Government-funded initiatives provide important supports to low-income HIV patients

1. Almost 75% of HIV-infected adults in the USA received medical and support services from a Ryan-White HIV/AIDS funded facility.

2. Poorer patients were more likely to achieve viral suppression, receive case management and have access to substance abuse and mental health supports if they received care at a Ryan-White HIV/AIDS program.

Evidence Rating Level: 2 (Good)

Study Rundown: The Ryan-White HIV/AIDs program (RWHAP) was initiated in 1990 to help low-income, uninsured and underinsured individuals gain access to high-quality HIV care, treatment and supports. They provide access to outpatient medical care, HIV treatment medications, antiretroviral therapy adherence support, as well as non-medical assistance with food, housing, transportation, mental health services and risk reduction counseling. Since the initiation of the Patient Protection and Affordable Care Act, which will now expand health care coverage to HIV infected persons, it is important to understand the role that RWHAP plays in providing both medical but more importantly non-medical services to this underserved population. This study aimed to examine the differences between RWHAP and non-RWHAP-funded facilities with respects to services provided and patient outcomes.

Patients served by RWHAP facilities were more likely to be female, young, of non-Caucasian ethnic background, have less than high school education, low socioeconomic status and not have health coverage. At RWHAP facilities these patients were equally likely to have access to medical antiretroviral therapy. They also had increased access to case management, substance abuse and mental health services, adherence/risk counseling and other social services. Strengths of this study include providing insight into existing government-funded facilities which provide important services to patients of low socioeconomic status. Limitations of this study include having some missing information funding statuses for some facilities and also having a generally lower response rate (ranging from 76% to 83%).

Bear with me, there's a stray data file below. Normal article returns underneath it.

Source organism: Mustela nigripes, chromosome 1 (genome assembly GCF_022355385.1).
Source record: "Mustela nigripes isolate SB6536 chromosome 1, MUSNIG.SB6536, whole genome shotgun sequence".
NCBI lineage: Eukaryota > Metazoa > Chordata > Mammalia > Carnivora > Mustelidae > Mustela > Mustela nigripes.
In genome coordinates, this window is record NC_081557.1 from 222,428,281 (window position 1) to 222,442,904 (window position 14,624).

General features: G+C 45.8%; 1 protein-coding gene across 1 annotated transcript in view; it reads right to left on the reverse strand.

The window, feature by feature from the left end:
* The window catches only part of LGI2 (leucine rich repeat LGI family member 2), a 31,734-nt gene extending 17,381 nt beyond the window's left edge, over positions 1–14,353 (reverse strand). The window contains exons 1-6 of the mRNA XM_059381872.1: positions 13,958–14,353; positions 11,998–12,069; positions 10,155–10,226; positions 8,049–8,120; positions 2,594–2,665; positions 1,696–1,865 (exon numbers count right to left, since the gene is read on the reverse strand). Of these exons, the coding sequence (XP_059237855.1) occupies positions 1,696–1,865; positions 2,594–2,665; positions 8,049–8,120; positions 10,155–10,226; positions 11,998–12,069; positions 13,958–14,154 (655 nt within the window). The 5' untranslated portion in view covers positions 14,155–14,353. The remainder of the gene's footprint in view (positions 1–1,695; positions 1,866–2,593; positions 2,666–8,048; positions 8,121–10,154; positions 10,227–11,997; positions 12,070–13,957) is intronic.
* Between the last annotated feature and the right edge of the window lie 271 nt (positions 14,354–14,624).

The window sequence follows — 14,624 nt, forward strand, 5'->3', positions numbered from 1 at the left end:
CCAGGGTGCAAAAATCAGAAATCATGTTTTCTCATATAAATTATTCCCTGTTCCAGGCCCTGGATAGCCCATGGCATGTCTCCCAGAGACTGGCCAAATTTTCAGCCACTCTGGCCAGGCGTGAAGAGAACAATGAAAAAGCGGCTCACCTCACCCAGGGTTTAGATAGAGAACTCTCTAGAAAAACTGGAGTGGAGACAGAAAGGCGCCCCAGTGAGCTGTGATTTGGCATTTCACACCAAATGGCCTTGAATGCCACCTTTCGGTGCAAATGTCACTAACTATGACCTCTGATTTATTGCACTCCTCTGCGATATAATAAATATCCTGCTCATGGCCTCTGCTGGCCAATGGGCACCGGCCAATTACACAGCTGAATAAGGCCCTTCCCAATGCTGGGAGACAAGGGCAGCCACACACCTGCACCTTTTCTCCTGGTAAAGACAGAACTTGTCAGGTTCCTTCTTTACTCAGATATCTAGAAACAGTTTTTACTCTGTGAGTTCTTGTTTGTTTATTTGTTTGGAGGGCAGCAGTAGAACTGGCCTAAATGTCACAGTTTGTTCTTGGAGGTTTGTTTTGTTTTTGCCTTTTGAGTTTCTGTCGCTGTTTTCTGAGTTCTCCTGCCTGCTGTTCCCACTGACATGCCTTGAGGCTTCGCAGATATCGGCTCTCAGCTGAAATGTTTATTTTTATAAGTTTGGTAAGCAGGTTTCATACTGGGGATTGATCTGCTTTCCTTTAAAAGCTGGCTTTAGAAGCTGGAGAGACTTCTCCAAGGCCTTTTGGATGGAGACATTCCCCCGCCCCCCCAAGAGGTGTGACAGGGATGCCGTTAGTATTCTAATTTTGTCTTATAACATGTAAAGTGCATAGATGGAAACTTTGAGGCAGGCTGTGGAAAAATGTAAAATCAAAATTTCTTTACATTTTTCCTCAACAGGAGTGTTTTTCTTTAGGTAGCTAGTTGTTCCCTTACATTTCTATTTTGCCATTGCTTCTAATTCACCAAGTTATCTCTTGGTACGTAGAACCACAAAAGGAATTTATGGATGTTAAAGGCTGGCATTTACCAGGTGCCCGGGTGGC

Click to read the study, published today in JAMA Internal Medicine

Relevant Reading: Antiretroviral treatment of adult HIV infection: 2014 recommendations of the International Antiviral society

In-Depth [retrospective cohort]: This study used data from the Medical Monitoring Project cross-sectional study that included information on 8038 HIV-infected adults across the United States and was conducted from June 2009 to May 2012. This survey included information on patient and facility characteristics, and was used to compare the demographic/socioeconomic patient features, service needs and access to services at RWHAP-funded vs. non-RWHAP-funded facilities. In particular, differences in prescribed antiretrovirals and viral suppression were assessed.

Overall, 35% of facilities receive funding from RWHAP, and these facilities serve approximately 75% of the American HIV-infected population. Patients served at RWHAP facilities were younger, more often female, of African-American or Hispanic ethnicity, had low socioeconomic status, no health coverage and also had less than high school education. In addition to providing medical HIV treatment to their patients, the RWHAP facilities were more likely to provide case management (76.1% vs. 15.4%), and substance abuse (33.6% vs. 12.0%) or mental health services (64.0% vs. 18.0%). The degree to which patients received antiretroviral therapy was similar between RWHAP and non-RWHAP facilities. However, poorer patients were more likely to achieve viral suppression if they attended a RWHAP facility (adjusted prevalence ratio 1.09; 95%CI 1.02-1.16).

Image: PD

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Last updated: Tuesday, September 1, 2015

This article was written by Shayna Bejaimal and James Jiang from 2 Minute Medicine and was legally licensed through the NewsCred publisher network.


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